We have been busy this month planning our new tours and packages for 2015 with an eye toward promoting Cusco travel programs that are:
- Unbelievably joyous fun
- Fascinating and educational
- Culturally authentic and a little challenging (because you can’t have one without at least a little bit of the other)
- Involve music and dancing, preferably in the streets and well into the night
- And don’t give short shrift to the iconic and magical mainstays, like the Sacred Valley and, of course, Machu Picchu
To that end, Fertur is launching a dedicated Cultural Festivals section on the Web site. We’re still working on some of the programs, but this is what’s on offer so far:[symple_accordion] [symple_accordion_section title=”Paucartambo, Machu Picchu & Beyond”]
- Each year in July, thousands of devotees and spectators fill the sleepy town of Paucartambo to venerate the “Virgen del Carmen”, or “Mamacha Carmen,” the patron saint of mestizos. In terms of pure spectacle and fun, this four-day festival is world class — right up there with Mardi Gras or Carnival. But it is uniquely Andean in place and character.
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- To some extent almost all of Peru’s traditional festivals reveal an underlying tension between its pre-Columbian religious beliefs and the Catholic faith that about 80 percent of the population adheres to. The Qoyllur Rit’i Pilgrimage and celebration is a prime example. Tens of thousands of people gather from surrounding towns and villages to reach an isolated valley high in the Andes to worship — in no particular order of hierarchical significance — Taytacha (Father Earth), Jesus, the Virgin Mary and a host of powerful Apu deities. The rituals and customs are as beautiful as the trek to get there is arduous. But the party that surrounds the event is something very few foreigners have the privilege to experience.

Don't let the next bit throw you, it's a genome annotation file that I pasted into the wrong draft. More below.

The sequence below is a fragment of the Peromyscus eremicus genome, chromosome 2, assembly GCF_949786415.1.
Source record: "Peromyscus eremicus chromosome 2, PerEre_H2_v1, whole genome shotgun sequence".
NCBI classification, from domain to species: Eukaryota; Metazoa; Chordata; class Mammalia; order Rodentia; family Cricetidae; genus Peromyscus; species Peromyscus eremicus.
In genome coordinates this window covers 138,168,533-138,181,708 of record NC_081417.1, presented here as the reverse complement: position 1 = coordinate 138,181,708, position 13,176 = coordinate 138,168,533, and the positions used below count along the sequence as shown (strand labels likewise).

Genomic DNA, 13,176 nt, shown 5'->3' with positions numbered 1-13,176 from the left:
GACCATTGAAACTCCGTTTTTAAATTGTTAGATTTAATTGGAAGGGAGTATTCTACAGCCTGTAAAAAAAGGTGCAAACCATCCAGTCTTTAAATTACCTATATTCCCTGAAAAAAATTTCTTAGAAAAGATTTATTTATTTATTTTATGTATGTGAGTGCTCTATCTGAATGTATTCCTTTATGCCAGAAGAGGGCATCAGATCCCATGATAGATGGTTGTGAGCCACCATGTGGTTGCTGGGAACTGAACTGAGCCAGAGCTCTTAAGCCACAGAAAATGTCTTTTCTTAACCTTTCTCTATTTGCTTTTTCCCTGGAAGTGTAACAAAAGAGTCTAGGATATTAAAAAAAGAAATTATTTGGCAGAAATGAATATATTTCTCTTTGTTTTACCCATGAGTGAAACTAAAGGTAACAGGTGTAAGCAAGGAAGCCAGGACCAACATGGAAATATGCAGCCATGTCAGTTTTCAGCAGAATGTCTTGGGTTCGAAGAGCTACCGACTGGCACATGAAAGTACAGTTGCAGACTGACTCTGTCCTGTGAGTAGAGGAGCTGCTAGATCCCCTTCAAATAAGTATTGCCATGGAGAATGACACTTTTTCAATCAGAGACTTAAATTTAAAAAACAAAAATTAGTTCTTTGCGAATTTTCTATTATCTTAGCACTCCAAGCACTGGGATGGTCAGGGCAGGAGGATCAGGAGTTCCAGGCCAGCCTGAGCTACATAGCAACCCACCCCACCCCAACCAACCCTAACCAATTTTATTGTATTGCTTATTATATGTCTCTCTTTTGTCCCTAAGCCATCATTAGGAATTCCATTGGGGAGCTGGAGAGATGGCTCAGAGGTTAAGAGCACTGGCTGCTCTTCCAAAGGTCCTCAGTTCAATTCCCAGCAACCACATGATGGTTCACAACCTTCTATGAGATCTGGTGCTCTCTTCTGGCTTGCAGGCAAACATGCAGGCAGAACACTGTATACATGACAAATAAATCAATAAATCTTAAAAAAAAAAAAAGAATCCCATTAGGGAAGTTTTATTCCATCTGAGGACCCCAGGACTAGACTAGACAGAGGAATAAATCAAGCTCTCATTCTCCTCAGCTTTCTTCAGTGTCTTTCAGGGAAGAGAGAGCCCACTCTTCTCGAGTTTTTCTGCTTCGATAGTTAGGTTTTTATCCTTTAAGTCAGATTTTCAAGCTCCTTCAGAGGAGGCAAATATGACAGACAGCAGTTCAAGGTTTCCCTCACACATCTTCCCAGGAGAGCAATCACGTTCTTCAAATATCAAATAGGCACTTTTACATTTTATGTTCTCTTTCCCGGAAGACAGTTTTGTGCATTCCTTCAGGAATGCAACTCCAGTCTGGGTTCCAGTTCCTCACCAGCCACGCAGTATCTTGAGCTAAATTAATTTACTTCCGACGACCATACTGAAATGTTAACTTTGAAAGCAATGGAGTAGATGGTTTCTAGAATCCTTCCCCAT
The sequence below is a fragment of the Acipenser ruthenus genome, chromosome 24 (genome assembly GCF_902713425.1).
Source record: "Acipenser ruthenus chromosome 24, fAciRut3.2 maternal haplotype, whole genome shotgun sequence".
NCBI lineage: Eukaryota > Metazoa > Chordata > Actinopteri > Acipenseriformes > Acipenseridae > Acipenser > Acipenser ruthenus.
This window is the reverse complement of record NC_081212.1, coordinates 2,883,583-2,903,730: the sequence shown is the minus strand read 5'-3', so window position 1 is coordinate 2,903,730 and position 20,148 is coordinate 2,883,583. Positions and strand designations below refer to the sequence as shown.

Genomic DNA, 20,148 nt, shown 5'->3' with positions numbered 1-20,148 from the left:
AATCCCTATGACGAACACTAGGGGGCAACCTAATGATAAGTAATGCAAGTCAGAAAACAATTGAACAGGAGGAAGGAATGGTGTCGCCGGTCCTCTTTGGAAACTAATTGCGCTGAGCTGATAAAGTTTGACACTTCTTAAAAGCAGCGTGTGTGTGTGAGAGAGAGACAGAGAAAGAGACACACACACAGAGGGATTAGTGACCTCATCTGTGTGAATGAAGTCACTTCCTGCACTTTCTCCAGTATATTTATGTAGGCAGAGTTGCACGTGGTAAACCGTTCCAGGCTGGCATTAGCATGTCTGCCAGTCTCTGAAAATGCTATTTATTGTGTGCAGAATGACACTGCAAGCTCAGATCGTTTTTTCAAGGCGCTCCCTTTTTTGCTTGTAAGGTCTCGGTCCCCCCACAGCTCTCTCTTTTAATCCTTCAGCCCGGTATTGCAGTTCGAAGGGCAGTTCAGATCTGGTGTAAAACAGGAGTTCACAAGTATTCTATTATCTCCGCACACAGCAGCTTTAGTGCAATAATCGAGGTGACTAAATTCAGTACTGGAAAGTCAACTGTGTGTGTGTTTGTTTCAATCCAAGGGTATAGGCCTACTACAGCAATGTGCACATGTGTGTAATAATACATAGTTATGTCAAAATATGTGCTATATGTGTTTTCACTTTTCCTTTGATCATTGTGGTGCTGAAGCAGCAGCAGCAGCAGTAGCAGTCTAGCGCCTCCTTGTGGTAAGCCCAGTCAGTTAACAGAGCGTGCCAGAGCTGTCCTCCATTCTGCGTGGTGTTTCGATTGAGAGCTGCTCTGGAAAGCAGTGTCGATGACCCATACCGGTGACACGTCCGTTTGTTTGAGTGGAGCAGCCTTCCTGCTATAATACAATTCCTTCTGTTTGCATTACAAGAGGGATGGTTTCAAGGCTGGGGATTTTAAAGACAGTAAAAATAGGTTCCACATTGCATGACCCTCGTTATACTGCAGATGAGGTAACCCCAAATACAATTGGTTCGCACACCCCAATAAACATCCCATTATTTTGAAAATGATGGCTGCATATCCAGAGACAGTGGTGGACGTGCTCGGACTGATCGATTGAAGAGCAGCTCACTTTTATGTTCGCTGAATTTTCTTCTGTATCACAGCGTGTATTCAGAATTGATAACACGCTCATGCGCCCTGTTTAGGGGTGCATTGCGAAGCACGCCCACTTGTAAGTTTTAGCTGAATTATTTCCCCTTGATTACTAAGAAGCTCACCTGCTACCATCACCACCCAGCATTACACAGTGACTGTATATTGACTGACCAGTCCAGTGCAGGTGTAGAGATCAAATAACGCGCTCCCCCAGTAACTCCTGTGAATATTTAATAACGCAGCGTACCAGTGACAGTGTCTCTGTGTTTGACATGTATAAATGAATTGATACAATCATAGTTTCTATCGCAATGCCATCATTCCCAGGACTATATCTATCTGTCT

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- Inti Raymi, the annual recreation of one of the four most important Inca ceremonies, was described by chroniclers, including Juan de Batanzos, José de Acosta, Guaman Poma and Cristóbal de Molina. They each recounted the ritual celebration of feasting and dance held each year around the June Solstice in honor of the Sun God Inti. During the reign of the Inca, only the ruling elite of royal blood were allowed to participate in the great festival. For centuries after the Spanish Conquest, Inti Raymi was driven underground, replaced by Catholic celebrations of Corpus Christi. Then in 1944, the celebration was revived as an expression of indigenous culture that all Peruvians could rejoice in. Since then, the event has evolved into one of South America’s most important festival, drawing visitors from all over the world.
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